Fashion Influence: Queen Victoria
The monarch of the United Kingdom of Great Britain and Ireland was extremely influential around the world during a period of high moral purpose, scientific progress and social as well as economic change. Because of global reach, the cultural Victorian influence in the Deep South (CSA) was attributed to Britain’s Queen Victoria. From fashion to architecture, Victorian Style was at its highest popularity from 1837 to 1901. Thus, women’s clothing during the Civil War Era (1861 – 1865) mirrors the fashion of the British monarchy.
Black Victorians: Sarah Forbes (Bonetta) Davies
Today, there is a revival of interest in Britain and the United States on the subject of Black Victorians during the Victorian Era. Because of limited sources, one has to draw inspiration from the life of individuals such as Sarah Forbes (Bonetta) Davies, who was known as the adopted daughter of Queen Victoria.
Sally, as she was called by Queen Victoria, was born in West Africa. Frederick Forbes, a British naval officer, rescued the young Sally from the hands of a West African slave trader and brought her to Queen Victoria. Years later in 1862, Sarah Forbes Benetta’s prearranged marriage to James Davies provides us with a brief glimpse into the fashion statement of Black Victorians. Sally’s eloquent day dress and black headdress suggests the type of period attire possibly worn by Free People of Color during the American Civil War.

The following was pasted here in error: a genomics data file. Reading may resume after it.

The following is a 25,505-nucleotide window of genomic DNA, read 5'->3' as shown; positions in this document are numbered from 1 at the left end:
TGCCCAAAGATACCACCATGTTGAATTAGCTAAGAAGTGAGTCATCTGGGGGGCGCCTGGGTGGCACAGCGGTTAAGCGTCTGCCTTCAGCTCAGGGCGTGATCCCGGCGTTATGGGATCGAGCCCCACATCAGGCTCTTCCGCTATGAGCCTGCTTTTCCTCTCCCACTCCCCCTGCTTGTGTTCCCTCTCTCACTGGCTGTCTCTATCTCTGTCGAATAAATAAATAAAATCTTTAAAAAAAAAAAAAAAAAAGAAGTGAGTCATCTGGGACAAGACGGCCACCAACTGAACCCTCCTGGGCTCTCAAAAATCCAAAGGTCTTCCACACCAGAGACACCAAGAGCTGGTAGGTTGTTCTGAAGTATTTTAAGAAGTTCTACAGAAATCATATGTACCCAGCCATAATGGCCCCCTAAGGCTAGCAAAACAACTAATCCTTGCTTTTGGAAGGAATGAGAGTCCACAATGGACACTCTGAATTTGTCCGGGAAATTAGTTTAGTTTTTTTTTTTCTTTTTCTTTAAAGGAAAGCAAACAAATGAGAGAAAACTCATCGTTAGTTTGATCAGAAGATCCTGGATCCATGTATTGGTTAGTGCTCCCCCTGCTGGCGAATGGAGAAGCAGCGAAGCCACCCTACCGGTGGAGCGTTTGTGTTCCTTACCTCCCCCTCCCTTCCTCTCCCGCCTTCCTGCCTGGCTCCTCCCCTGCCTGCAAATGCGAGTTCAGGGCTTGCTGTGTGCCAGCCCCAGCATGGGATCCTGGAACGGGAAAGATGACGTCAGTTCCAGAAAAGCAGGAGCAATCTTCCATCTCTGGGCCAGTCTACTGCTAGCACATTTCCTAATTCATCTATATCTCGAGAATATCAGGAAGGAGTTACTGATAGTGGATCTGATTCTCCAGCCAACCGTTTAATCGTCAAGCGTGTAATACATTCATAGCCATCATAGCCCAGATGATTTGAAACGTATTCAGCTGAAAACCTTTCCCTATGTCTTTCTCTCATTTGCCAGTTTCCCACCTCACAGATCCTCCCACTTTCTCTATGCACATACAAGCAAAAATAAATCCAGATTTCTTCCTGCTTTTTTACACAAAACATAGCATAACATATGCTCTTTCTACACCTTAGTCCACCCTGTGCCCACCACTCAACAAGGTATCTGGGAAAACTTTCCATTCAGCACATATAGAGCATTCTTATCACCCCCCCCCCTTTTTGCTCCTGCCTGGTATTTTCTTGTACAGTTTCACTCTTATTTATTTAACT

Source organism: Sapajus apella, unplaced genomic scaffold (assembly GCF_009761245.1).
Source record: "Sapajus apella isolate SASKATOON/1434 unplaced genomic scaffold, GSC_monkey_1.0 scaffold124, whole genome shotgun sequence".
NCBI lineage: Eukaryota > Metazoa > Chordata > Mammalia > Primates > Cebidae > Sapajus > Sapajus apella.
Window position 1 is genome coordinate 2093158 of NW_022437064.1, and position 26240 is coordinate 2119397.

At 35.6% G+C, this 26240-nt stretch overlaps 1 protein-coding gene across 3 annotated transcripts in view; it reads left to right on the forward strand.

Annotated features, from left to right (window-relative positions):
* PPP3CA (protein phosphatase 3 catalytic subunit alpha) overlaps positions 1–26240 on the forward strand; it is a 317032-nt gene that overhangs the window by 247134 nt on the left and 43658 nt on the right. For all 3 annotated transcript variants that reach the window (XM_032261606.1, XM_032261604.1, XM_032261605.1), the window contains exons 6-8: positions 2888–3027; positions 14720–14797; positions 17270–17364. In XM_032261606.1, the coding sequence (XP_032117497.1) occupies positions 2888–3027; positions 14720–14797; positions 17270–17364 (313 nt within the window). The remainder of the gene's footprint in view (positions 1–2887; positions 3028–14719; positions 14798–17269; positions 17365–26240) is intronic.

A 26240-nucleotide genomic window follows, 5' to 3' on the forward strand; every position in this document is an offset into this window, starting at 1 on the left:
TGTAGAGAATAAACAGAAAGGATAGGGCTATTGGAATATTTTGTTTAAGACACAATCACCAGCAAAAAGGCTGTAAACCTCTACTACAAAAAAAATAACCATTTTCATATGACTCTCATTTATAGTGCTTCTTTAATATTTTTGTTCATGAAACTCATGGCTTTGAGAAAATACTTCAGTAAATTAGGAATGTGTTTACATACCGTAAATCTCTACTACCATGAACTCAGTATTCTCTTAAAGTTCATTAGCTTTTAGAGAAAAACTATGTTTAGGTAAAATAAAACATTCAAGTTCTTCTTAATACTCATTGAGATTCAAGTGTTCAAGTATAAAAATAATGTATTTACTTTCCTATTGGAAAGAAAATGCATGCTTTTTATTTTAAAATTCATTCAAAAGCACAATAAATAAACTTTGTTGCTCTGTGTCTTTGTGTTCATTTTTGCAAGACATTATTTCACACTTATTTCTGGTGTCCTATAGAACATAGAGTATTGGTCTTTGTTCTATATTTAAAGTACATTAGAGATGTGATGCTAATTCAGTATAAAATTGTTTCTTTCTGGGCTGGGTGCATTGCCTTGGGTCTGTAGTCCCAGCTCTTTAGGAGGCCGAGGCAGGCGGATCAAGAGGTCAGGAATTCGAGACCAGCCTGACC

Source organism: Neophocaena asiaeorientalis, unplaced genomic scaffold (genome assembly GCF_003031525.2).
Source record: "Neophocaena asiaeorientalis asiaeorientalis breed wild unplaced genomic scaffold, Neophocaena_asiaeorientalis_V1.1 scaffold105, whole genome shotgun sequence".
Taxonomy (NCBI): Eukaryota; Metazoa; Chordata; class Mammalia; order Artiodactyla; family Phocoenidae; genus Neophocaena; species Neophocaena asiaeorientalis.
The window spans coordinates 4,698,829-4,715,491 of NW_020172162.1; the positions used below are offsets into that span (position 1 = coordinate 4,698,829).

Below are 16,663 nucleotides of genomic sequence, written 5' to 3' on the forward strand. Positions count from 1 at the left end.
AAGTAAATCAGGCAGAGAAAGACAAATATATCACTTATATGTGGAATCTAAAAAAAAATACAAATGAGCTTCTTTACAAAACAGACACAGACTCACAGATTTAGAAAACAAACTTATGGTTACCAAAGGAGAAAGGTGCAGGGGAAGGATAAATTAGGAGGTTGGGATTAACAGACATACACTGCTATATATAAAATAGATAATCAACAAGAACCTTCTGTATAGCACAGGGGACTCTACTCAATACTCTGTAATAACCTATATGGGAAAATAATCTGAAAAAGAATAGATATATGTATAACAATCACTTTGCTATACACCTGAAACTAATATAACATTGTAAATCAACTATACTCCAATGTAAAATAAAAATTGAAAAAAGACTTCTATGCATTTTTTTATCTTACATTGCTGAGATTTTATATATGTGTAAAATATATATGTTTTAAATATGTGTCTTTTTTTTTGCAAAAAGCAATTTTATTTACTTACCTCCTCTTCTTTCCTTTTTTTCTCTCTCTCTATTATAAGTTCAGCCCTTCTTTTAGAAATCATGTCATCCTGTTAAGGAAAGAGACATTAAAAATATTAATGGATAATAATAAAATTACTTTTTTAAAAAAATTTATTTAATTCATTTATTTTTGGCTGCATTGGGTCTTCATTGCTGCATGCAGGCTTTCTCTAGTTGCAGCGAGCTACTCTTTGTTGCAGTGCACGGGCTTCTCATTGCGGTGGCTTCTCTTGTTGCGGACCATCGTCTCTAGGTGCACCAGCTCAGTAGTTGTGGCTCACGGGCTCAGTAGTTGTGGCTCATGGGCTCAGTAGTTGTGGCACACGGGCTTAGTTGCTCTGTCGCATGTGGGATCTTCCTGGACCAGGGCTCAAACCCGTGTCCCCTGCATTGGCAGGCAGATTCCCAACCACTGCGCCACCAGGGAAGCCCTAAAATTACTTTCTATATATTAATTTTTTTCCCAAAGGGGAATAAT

Civil War Influence: 57th Georgia Regiment (Confederate States Army)
Scott Walker’s nonfiction book, Hell’s Broke Loose in Georgia, provides an account of the day in the life of Confederate Soldiers during the War Between the States. Scott Walker likewise captures the complexity of relationships and the racial dynamics for Scott, the body servant of Lieutenant Archibald McKinley. Upon Confederate Body Servant Scott’s return to Milledgeville, Georgia, we gain a better understanding of the rewards for remaining with Lieutenant Archibald McKinley and the 57th Georgia Regiment until the end of the war.
Civil War Female Influence: Nancy Hart, Confederate Spy
From a 21st Century woman’s perspective, Nancy Hart demonstrated that women were capable of not only surviving but leading in a male dominated world. Known as a skilled rider and sharpshooter, Nancy was attached to a Civil War guerrilla group and later served as a Confederate scout and spy. The attributes which apply to my Georgia persona include: autodidactic spirit, steadfastness, and resourcefulness.
Sometimes we cannot prevent the hand that life deals us. However, how we respond becomes the basis for lessons learned throughout the world. Though Nancy Hart was raised in the mountain range of Roane County, Virginia, she didn’t see her environment as an inhibitor but used it as a training ground. Where others saw limitations, she turned them into opportunity.